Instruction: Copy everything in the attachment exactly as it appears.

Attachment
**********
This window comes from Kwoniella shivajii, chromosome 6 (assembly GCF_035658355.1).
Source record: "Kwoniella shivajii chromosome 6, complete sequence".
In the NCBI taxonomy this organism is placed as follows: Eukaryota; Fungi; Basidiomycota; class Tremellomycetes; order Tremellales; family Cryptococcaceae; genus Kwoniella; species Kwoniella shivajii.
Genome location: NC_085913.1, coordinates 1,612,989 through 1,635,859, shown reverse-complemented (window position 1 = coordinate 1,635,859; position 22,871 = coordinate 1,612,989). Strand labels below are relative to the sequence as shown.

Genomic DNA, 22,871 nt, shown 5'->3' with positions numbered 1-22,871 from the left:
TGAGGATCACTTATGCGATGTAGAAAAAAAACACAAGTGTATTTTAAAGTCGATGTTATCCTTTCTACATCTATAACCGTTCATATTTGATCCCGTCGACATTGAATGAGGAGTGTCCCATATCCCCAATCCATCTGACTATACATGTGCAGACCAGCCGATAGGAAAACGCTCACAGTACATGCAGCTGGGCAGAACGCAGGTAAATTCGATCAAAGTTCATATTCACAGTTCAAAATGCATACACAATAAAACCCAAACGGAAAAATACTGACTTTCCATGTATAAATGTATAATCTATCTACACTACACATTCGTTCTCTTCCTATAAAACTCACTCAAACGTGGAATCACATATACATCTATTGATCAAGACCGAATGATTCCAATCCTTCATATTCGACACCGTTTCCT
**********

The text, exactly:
This window comes from Kwoniella shivajii, chromosome 6 (assembly GCF_035658355.1).
Source record: "Kwoniella shivajii chromosome 6, complete sequence".
In the NCBI taxonomy this organism is placed as follows: Eukaryota; Fungi; Basidiomycota; class Tremellomycetes; order Tremellales; family Cryptococcaceae; genus Kwoniella; species Kwoniella shivajii.
Genome location: NC_085913.1, coordinates 1,612,989 through 1,635,859, shown reverse-complemented (window position 1 = coordinate 1,635,859; position 22,871 = coordinate 1,612,989). Strand labels below are relative to the sequence as shown.

Genomic DNA, 22,871 nt, shown 5'->3' with positions numbered 1-22,871 from the left:
TGAGGATCACTTATGCGATGTAGAAAAAAAACACAAGTGTATTTTAAAGTCGATGTTATCCTTTCTACATCTATAACCGTTCATATTTGATCCCGTCGACATTGAATGAGGAGTGTCCCATATCCCCAATCCATCTGACTATACATGTGCAGACCAGCCGATAGGAAAACGCTCACAGTACATGCAGCTGGGCAGAACGCAGGTAAATTCGATCAAAGTTCATATTCACAGTTCAAAATGCATACACAATAAAACCCAAACGGAAAAATACTGACTTTCCATGTATAAATGTATAATCTATCTACACTACACATTCGTTCTCTTCCTATAAAACTCACTCAAACGTGGAATCACATATACATCTATTGATCAAGACCGAATGATTCCAATCCTTCATATTCGACACCGTTTCCT